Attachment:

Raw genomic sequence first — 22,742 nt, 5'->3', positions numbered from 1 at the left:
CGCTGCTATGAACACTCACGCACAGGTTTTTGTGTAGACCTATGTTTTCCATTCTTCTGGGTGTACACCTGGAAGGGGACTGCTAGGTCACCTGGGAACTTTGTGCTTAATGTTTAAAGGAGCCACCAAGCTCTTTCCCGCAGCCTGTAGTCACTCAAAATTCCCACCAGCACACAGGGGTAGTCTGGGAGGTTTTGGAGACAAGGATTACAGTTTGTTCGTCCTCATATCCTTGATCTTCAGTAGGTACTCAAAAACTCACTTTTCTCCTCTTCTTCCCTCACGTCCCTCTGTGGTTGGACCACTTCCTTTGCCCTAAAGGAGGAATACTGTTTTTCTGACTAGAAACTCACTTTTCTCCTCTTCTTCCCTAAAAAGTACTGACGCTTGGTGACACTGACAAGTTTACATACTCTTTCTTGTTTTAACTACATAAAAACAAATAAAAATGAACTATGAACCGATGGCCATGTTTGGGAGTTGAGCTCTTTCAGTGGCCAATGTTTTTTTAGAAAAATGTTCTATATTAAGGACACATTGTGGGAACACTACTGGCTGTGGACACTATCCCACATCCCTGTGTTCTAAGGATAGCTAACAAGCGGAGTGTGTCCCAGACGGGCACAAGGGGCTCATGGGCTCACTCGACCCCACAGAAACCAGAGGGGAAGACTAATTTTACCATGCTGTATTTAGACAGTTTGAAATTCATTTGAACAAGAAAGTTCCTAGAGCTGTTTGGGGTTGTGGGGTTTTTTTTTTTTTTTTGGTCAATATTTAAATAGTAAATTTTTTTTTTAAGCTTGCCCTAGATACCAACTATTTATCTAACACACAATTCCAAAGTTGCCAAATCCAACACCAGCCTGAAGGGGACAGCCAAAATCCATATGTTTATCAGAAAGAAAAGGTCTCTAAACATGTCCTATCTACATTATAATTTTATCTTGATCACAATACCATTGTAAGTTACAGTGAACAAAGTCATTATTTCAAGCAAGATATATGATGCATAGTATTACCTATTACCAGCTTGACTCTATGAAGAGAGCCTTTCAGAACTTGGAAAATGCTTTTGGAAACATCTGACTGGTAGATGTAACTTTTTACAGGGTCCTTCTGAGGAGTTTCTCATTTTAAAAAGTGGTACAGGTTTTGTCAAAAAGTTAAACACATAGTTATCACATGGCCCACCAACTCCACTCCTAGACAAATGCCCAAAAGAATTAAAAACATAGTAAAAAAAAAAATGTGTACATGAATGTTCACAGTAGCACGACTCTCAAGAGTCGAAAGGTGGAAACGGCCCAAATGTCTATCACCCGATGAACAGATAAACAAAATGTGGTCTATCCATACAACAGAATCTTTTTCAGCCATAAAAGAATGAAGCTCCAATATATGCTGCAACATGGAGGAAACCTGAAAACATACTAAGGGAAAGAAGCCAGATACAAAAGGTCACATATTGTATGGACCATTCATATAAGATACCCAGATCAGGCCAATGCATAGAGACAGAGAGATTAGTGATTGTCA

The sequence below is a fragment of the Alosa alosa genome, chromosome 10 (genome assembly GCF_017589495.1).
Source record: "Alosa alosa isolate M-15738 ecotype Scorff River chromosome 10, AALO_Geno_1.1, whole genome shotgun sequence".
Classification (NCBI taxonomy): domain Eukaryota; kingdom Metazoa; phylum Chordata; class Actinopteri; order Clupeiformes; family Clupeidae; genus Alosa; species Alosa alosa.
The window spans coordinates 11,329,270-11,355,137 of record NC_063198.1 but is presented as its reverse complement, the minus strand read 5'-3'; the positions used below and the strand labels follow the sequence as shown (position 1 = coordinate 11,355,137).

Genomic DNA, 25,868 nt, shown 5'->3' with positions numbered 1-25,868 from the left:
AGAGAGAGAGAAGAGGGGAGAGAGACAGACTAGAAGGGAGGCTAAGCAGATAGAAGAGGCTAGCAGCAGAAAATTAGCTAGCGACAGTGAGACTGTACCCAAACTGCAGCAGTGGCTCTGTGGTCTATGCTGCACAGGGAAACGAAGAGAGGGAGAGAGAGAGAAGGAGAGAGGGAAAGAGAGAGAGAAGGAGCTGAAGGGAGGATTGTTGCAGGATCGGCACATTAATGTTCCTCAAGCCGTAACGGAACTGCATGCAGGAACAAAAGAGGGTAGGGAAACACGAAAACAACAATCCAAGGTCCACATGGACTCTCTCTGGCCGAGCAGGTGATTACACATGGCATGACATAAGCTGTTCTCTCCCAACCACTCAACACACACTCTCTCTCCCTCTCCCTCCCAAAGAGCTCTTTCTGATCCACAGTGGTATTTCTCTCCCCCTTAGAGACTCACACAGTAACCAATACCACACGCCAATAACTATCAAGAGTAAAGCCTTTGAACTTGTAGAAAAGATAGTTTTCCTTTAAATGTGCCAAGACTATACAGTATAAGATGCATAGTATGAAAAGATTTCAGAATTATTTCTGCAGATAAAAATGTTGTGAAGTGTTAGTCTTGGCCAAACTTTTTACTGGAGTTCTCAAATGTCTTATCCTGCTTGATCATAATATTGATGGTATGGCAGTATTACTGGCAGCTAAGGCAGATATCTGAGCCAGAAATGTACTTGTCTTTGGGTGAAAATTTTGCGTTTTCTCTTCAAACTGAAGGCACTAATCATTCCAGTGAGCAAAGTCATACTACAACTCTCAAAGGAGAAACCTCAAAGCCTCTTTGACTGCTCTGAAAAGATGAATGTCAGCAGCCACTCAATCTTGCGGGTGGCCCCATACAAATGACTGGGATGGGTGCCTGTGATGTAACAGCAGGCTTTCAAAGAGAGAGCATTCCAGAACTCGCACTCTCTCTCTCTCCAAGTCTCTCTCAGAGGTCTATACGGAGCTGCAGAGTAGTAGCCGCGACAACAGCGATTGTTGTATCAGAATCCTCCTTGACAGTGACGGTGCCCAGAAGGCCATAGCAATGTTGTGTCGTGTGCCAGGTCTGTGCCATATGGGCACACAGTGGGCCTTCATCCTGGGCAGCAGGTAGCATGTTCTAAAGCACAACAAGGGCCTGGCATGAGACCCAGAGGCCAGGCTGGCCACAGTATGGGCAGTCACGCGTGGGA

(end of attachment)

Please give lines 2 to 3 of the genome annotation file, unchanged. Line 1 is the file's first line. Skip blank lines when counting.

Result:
CGCTGCTATGAACACTCACGCACAGGTTTTTGTGTAGACCTATGTTTTCCATTCTTCTGGGTGTACACCTGGAAGGGGACTGCTAGGTCACCTGGGAACTTTGTGCTTAATGTTTAAAGGAGCCACCAAGCTCTTTCCCGCAGCCTGTAGTCACTCAAAATTCCCACCAGCACACAGGGGTAGTCTGGGAGGTTTTGGAGACAAGGATTACAGTTTGTTCGTCCTCATATCCTTGATCTTCAGTAGGTACTCAAAAACTCACTTTTCTCCTCTTCTTCCCTCACGTCCCTCTGTGGTTGGACCACTTCCTTTGCCCTAAAGGAGGAATACTGTTTTTCTGACTAGAAACTCACTTTTCTCCTCTTCTTCCCTAAAAAGTACTGACGCTTGGTGACACTGACAAGTTTACATACTCTTTCTTGTTTTAACTACATAAAAACAAATAAAAATGAACTATGAACCGATGGCCATGTTTGGGAGTTGAGCTCTTTCAGTGGCCAATGTTTTTTTAGAAAAATGTTCTATATTAAGGACACATTGTGGGAACACTACTGGCTGTGGACACTATCCCACATCCCTGTGTTCTAAGGATAGCTAACAAGCGGAGTGTGTCCCAGACGGGCACAAGGGGCTCATGGGCTCACTCGACCCCACAGAAACCAGAGGGGAAGACTAATTTTACCATGCTGTATTTAGACAGTTTGAAATTCATTTGAACAAGAAAGTTCCTAGAGCTGTTTGGGGTTGTGGGGTTTTTTTTTTTTTTTTGGTCAATATTTAAATAGTAAATTTTTTTTTTAAGCTTGCCCTAGATACCAACTATTTATCTAACACACAATTCCAAAGTTGCCAAATCCAACACCAGCCTGAAGGGGACAGCCAAAATCCATATGTTTATCAGAAAGAAAAGGTCTCTAAACATGTCCTATCTACATTATAATTTTATCTTGATCACAATACCATTGTAAGTTACAGTGAACAAAGTCATTATTTCAAGCAAGATATATGATGCATAGTATTACCTATTACCAGCTTGACTCTATGAAGAGAGCCTTTCAGAACTTGGAAAATGCTTTTGGAAACATCTGACTGGTAGATGTAACTTTTTACAGGGTCCTTCTGAGGAGTTTCTCATTTTAAAAAGTGGTACAGGTTTTGTCAAAAAGTTAAACACATAGTTATCACATGGCCCACCAACTCCACTCCTAGACAAATGCCCAAAAGAATTAAAAACATAGTAAAAAAAAAAATGTGTACATGAATGTTCACAGTAGCACGACTCTCAAGAGTCGAAAGGTGGAAACGGCCCAAATGTCTATCACCCGATGAACAGATAAACAAAATGTGGTCTATCCATACAACAGAATCTTTTTCAGCCATAAAAGAATGAAGCTCCAATATATGCTGCAACATGGAGGAAACCTGAAAACATACTAAGGGAAAGAAGCCAGATACAAAAGGTCACATATTGTATGGACCATTCATATAAGATACCCAGATCAGGCCAATGCATAGAGACAGAGAGATTAGTGATTGTCA

The sequence below is a fragment of the Alosa alosa genome, chromosome 10 (genome assembly GCF_017589495.1).